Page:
Very positive, thanks very much! We’ve had terrific reviews across the United States, including in Time Magazine, the New York Times, the Washington Post, and USA Today, as well as in the Independent and the Financial Times in the UK. I’m gratified that almost all of these reviews noted that this is not just a thriller set against a backdrop of slavery – it’s entertaining, I hope, but my intention was not just to entertain, but to illuminate our nation’s history and to ask important questions about the relationship between now and then.
What were you intentions when writing about racism and slavery in Underground Airlines?
People forget, I think – not all people, but many people – they forget, or they choose not to know, the extent to which slavery is mixed up in the origins of America. It wasn’t a matter of years, nor of decades, but of centuries. Centuries of theft and cruelty and rape. By bringing that dark past into the present, by flattening the time between the past and the present, I wanted to foreground that history. And, not incidentally, I wanted to make people think about all the horrifying realities that ARE really going on right now – sweatshop work and sex trafficking and forced labour – that we (like Americans in the free north during the time of slavery) might prefer not to think about.
I loved the character of Victor, he felt very real to me. How would you describe him?
Thank you. I love him. I love him so much. Victor is a guy who buries his real self, his real history, his real human feeling, under layers of identity. He knows damn well that what he does for a living is not only wrong but utterly evil, but he has decided that, in a compromised land, in a compromised moral universe, he has no choice but to be compromised as well. I think the real journey of the novel is in Victor’s struggling toward a way out of this compromise.
He spends so much of his life pretending to be different people. Do you think he knows who he really is?
Oh, yes. He isn’t amnesic, and he isn’t crazy. Indeed, he’s haunted by memories of his past, and that’s a big part of what makes it so hard for him to stop doing what he’s doing; the terror of being restored to slavery, his specific memories of it, keep him on his wicked path. Aside from all that, he’s very good at his job, which makes him fun and challenging to write: he’s a spy in the John Le Carré sense, and he’s a shapeshifter and self-hider in the sense of Ralph Ellison’s The Invisible Man.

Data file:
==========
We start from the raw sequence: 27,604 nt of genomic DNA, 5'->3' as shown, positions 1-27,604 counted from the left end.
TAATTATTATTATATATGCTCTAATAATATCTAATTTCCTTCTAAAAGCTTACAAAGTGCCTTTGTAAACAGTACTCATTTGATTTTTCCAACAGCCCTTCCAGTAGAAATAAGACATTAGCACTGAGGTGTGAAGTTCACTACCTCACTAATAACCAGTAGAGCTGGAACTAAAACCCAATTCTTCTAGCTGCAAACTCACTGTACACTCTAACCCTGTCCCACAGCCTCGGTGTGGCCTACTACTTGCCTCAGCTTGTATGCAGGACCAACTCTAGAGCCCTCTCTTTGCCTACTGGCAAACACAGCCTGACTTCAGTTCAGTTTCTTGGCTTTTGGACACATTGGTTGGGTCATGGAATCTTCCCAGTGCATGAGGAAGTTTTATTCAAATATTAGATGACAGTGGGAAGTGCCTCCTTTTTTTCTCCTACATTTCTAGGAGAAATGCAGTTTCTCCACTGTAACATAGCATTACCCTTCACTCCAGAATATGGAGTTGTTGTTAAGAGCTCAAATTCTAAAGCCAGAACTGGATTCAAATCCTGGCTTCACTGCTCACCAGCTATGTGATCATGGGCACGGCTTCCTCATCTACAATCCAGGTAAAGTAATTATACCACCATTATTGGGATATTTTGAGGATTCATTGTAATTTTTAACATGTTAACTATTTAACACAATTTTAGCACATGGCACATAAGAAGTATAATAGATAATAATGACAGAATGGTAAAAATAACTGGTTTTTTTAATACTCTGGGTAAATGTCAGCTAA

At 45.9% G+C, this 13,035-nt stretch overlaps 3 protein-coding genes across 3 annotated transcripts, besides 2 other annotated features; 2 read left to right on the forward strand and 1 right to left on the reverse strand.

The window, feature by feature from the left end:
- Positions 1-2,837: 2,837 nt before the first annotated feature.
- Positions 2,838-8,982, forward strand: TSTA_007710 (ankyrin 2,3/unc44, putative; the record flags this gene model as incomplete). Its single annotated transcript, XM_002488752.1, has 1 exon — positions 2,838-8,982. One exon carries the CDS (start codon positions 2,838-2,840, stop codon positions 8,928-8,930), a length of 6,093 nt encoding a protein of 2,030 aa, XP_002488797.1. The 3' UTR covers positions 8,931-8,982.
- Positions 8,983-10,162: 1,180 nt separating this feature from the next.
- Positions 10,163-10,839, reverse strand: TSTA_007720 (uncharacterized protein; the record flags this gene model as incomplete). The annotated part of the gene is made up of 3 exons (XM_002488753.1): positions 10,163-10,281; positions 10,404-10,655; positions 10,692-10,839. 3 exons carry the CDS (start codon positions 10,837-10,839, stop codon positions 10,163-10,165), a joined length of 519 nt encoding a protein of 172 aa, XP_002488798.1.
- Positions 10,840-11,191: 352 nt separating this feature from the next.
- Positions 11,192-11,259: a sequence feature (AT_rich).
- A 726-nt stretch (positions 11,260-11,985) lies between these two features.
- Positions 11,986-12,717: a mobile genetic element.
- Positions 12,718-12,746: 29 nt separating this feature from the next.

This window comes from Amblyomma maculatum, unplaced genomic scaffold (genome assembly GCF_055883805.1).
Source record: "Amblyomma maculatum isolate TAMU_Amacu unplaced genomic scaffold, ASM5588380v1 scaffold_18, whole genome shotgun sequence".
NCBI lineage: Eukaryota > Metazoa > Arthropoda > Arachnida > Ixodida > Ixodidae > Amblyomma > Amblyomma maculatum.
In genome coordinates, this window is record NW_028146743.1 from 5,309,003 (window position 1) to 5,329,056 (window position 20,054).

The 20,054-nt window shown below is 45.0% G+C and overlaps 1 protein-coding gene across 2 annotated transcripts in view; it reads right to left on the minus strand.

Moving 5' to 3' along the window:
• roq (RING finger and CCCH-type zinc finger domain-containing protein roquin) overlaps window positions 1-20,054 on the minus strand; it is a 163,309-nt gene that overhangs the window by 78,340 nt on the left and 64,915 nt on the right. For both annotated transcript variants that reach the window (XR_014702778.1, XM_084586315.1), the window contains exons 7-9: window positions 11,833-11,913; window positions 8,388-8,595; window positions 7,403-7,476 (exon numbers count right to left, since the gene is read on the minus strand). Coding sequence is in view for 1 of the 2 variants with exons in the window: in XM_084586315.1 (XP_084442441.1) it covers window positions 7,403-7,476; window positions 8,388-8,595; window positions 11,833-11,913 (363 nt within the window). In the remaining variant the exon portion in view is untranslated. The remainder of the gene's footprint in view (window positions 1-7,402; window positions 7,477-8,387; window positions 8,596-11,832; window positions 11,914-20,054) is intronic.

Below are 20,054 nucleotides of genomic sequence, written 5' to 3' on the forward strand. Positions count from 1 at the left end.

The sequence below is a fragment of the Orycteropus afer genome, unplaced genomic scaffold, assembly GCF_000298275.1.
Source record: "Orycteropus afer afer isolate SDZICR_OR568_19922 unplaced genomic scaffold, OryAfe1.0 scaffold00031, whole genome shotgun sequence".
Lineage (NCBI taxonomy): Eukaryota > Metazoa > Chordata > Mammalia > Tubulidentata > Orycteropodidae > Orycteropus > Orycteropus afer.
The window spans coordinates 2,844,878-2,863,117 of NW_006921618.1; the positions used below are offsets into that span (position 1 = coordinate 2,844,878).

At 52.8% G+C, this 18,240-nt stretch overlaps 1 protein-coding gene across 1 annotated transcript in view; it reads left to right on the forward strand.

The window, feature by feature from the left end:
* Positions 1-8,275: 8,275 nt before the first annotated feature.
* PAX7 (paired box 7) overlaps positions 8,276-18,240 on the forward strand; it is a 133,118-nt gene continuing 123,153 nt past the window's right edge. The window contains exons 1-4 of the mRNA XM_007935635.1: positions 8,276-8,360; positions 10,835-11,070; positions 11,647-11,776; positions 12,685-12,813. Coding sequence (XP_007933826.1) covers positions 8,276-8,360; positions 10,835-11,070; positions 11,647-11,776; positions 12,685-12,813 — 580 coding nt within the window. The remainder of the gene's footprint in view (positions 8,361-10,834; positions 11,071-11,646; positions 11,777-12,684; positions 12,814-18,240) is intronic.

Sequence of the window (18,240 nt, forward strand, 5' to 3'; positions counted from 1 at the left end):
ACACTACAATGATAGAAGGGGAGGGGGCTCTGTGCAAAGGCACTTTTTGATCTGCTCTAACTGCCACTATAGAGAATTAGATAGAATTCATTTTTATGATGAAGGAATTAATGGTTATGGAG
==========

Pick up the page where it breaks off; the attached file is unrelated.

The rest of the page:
Was it hard to get inside his head?
It was hard at first to get inside his head, but once I locked in to his voice and his patterns of thought he began to come more easily. It was a similar experience writing The Last Policeman – a lot of the work is at the front end, when the character is still finding himself, but once he’s found you can just go.
How much research was involved? Do you believe a world like this could actually exist?
I did an enormous amount of research, yes. I read several histories of slavery, including Orlando Patterson’s Slavery and Social Death, Edward Baptist’s The Half has Never Been Told, and Douglas Blackmon’s Slavery by Another Name, which is all about the way that slavery-like systems perpetuated themselves in the years and generations about the Civil War. Ta-Nehasi Coatess did a long article in The Atlantic about reparations, and the long-term economic and sociopolitical effects of slavery, that was quite influential.
Is this a character and world you’d like to revisit?
Not for now.
I have to ask, as always – is there any news on The Last Policeman being turned into a TV series? 🙂
No, but there might be soon!
What’s next for you Ben?
I am working on a new novel, tentatively called The Prisoner, which is a kind of legal thriller which is about family and identity and the mysterious workings of the human brain. But it’s very early days, so all the information in that sentence might change.
Thank you for your time. I love how your writing continues to entertain and surprise me and I can’t wait to read your next novel!
Thanks so much.